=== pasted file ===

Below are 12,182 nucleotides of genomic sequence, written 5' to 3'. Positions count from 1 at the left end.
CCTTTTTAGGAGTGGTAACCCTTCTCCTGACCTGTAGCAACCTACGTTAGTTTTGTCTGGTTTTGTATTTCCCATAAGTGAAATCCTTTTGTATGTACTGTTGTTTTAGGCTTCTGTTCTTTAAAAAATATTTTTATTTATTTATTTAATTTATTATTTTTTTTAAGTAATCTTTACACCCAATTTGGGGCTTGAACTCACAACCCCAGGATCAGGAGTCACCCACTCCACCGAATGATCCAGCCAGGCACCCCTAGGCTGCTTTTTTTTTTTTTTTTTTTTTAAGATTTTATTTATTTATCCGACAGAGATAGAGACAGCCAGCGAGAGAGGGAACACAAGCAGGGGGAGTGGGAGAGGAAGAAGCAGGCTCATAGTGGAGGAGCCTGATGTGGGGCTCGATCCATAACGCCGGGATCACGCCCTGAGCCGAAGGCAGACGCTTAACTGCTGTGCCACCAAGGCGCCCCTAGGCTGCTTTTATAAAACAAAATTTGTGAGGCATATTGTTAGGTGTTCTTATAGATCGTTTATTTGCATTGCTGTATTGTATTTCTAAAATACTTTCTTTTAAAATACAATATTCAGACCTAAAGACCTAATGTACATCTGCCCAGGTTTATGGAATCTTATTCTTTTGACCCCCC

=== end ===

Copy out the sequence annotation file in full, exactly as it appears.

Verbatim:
Below are 12,182 nucleotides of genomic sequence, written 5' to 3'. Positions count from 1 at the left end.
CCTTTTTAGGAGTGGTAACCCTTCTCCTGACCTGTAGCAACCTACGTTAGTTTTGTCTGGTTTTGTATTTCCCATAAGTGAAATCCTTTTGTATGTACTGTTGTTTTAGGCTTCTGTTCTTTAAAAAATATTTTTATTTATTTATTTAATTTATTATTTTTTTTAAGTAATCTTTACACCCAATTTGGGGCTTGAACTCACAACCCCAGGATCAGGAGTCACCCACTCCACCGAATGATCCAGCCAGGCACCCCTAGGCTGCTTTTTTTTTTTTTTTTTTTTTAAGATTTTATTTATTTATCCGACAGAGATAGAGACAGCCAGCGAGAGAGGGAACACAAGCAGGGGGAGTGGGAGAGGAAGAAGCAGGCTCATAGTGGAGGAGCCTGATGTGGGGCTCGATCCATAACGCCGGGATCACGCCCTGAGCCGAAGGCAGACGCTTAACTGCTGTGCCACCAAGGCGCCCCTAGGCTGCTTTTATAAAACAAAATTTGTGAGGCATATTGTTAGGTGTTCTTATAGATCGTTTATTTGCATTGCTGTATTGTATTTCTAAAATACTTTCTTTTAAAATACAATATTCAGACCTAAAGACCTAATGTACATCTGCCCAGGTTTATGGAATCTTATTCTTTTGACCCCCC